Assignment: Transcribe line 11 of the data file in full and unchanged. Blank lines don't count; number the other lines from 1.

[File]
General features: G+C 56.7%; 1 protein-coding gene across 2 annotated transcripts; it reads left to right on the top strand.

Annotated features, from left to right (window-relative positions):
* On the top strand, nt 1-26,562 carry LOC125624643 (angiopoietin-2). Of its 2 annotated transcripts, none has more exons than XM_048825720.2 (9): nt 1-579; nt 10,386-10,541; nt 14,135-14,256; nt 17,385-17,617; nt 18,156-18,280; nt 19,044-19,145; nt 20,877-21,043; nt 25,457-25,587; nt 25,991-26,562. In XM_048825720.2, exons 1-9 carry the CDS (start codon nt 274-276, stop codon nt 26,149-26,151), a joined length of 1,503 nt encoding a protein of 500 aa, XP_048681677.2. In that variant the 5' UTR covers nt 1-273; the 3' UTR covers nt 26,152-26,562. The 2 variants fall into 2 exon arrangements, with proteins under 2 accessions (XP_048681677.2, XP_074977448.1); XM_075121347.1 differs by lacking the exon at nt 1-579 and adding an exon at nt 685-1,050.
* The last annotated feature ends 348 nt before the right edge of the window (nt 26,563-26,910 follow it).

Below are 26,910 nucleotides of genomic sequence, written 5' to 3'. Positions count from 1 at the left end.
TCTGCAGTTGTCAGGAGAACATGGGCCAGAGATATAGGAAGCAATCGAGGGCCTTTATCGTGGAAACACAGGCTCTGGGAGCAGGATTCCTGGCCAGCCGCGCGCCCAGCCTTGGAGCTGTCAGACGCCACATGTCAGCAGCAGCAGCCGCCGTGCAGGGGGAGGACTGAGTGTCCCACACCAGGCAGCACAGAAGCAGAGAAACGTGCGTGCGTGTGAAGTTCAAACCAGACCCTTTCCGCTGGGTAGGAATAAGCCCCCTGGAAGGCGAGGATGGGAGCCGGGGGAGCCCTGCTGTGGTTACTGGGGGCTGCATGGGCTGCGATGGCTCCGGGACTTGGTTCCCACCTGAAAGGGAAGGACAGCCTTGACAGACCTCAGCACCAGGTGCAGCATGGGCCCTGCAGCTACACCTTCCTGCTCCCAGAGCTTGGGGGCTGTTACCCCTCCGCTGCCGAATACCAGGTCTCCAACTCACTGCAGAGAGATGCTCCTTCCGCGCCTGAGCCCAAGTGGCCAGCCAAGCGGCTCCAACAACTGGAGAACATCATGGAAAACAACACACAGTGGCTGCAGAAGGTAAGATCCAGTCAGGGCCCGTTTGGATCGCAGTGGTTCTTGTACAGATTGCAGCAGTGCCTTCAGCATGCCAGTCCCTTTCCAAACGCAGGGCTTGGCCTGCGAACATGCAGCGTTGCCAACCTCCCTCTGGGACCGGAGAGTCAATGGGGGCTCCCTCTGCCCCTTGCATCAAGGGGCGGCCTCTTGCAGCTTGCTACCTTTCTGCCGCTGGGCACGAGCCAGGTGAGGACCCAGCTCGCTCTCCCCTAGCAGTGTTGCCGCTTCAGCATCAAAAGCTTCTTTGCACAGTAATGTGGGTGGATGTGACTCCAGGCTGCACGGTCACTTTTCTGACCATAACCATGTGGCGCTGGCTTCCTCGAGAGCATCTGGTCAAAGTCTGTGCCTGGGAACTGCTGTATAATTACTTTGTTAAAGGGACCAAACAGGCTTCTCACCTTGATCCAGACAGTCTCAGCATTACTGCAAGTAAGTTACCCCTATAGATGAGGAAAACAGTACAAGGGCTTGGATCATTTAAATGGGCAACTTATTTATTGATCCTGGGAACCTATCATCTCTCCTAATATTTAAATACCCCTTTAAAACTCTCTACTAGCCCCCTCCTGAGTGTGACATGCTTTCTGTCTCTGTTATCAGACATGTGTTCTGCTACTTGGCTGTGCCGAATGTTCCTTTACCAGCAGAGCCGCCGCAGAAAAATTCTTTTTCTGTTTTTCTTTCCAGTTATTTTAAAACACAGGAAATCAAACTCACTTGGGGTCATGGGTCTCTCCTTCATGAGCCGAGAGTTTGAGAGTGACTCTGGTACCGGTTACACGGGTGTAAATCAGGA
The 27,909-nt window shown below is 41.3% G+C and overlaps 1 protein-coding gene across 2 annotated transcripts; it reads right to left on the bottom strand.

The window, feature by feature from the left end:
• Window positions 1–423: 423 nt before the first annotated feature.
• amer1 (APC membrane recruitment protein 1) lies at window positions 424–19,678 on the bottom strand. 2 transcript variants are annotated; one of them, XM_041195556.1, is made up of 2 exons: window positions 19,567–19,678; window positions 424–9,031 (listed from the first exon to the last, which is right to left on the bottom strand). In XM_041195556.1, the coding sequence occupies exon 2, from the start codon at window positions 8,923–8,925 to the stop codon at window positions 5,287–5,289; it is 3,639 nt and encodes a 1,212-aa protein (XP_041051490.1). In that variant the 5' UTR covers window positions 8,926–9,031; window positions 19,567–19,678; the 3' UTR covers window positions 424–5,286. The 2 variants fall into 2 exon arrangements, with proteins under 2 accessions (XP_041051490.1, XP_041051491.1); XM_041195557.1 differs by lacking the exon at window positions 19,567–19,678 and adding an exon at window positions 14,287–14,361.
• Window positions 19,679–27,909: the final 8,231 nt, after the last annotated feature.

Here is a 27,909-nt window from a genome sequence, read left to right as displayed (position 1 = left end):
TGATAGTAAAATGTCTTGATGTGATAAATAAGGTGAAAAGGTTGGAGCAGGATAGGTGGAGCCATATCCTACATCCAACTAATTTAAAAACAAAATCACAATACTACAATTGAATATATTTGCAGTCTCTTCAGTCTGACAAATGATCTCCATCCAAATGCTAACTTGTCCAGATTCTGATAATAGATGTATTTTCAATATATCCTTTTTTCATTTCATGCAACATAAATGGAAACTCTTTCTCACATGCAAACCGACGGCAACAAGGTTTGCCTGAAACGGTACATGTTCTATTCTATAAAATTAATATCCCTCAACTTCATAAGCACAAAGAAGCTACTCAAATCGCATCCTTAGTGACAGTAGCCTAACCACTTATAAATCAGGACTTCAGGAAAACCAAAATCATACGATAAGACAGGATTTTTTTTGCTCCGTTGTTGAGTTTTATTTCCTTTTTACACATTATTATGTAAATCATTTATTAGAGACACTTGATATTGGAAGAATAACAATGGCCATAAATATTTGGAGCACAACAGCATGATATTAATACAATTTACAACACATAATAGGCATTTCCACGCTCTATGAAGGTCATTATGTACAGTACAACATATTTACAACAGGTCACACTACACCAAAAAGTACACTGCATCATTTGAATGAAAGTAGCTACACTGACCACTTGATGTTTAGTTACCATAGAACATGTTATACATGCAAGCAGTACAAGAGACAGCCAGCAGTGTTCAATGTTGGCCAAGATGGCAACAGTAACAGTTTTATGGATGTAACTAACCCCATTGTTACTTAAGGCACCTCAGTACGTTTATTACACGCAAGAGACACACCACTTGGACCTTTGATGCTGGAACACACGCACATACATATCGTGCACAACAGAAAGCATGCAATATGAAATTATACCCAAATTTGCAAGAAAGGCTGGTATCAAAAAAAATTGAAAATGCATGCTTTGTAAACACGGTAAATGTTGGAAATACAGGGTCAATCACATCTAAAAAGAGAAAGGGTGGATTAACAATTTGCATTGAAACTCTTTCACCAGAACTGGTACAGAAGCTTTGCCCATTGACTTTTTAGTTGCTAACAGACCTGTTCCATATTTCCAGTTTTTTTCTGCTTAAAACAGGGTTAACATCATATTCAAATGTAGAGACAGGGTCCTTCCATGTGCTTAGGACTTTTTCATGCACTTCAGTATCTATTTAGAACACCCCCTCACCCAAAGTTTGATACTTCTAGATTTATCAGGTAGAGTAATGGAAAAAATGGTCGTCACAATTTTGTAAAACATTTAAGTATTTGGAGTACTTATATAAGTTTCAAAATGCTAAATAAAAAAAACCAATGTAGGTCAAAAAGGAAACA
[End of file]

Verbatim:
• Window positions 19,679–27,909: the final 8,231 nt, after the last annotated feature.